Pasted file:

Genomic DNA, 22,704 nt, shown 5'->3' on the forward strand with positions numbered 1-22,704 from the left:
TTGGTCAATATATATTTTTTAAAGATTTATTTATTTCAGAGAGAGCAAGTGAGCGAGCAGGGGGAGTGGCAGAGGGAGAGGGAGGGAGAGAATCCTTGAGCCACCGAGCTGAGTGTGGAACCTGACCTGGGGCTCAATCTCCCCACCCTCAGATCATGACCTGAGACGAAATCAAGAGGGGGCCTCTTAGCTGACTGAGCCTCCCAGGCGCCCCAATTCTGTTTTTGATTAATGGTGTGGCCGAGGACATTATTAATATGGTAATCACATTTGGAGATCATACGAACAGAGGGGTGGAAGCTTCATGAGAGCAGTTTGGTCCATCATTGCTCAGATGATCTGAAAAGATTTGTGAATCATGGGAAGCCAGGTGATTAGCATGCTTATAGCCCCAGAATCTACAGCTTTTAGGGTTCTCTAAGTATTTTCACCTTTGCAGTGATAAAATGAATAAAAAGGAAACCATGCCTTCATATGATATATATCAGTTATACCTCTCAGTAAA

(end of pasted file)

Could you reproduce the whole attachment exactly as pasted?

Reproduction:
Genomic DNA, 22,704 nt, shown 5'->3' on the forward strand with positions numbered 1-22,704 from the left:
TTGGTCAATATATATTTTTTAAAGATTTATTTATTTCAGAGAGAGCAAGTGAGCGAGCAGGGGGAGTGGCAGAGGGAGAGGGAGGGAGAGAATCCTTGAGCCACCGAGCTGAGTGTGGAACCTGACCTGGGGCTCAATCTCCCCACCCTCAGATCATGACCTGAGACGAAATCAAGAGGGGGCCTCTTAGCTGACTGAGCCTCCCAGGCGCCCCAATTCTGTTTTTGATTAATGGTGTGGCCGAGGACATTATTAATATGGTAATCACATTTGGAGATCATACGAACAGAGGGGTGGAAGCTTCATGAGAGCAGTTTGGTCCATCATTGCTCAGATGATCTGAAAAGATTTGTGAATCATGGGAAGCCAGGTGATTAGCATGCTTATAGCCCCAGAATCTACAGCTTTTAGGGTTCTCTAAGTATTTTCACCTTTGCAGTGATAAAATGAATAAAAAGGAAACCATGCCTTCATATGATATATATCAGTTATACCTCTCAGTAAA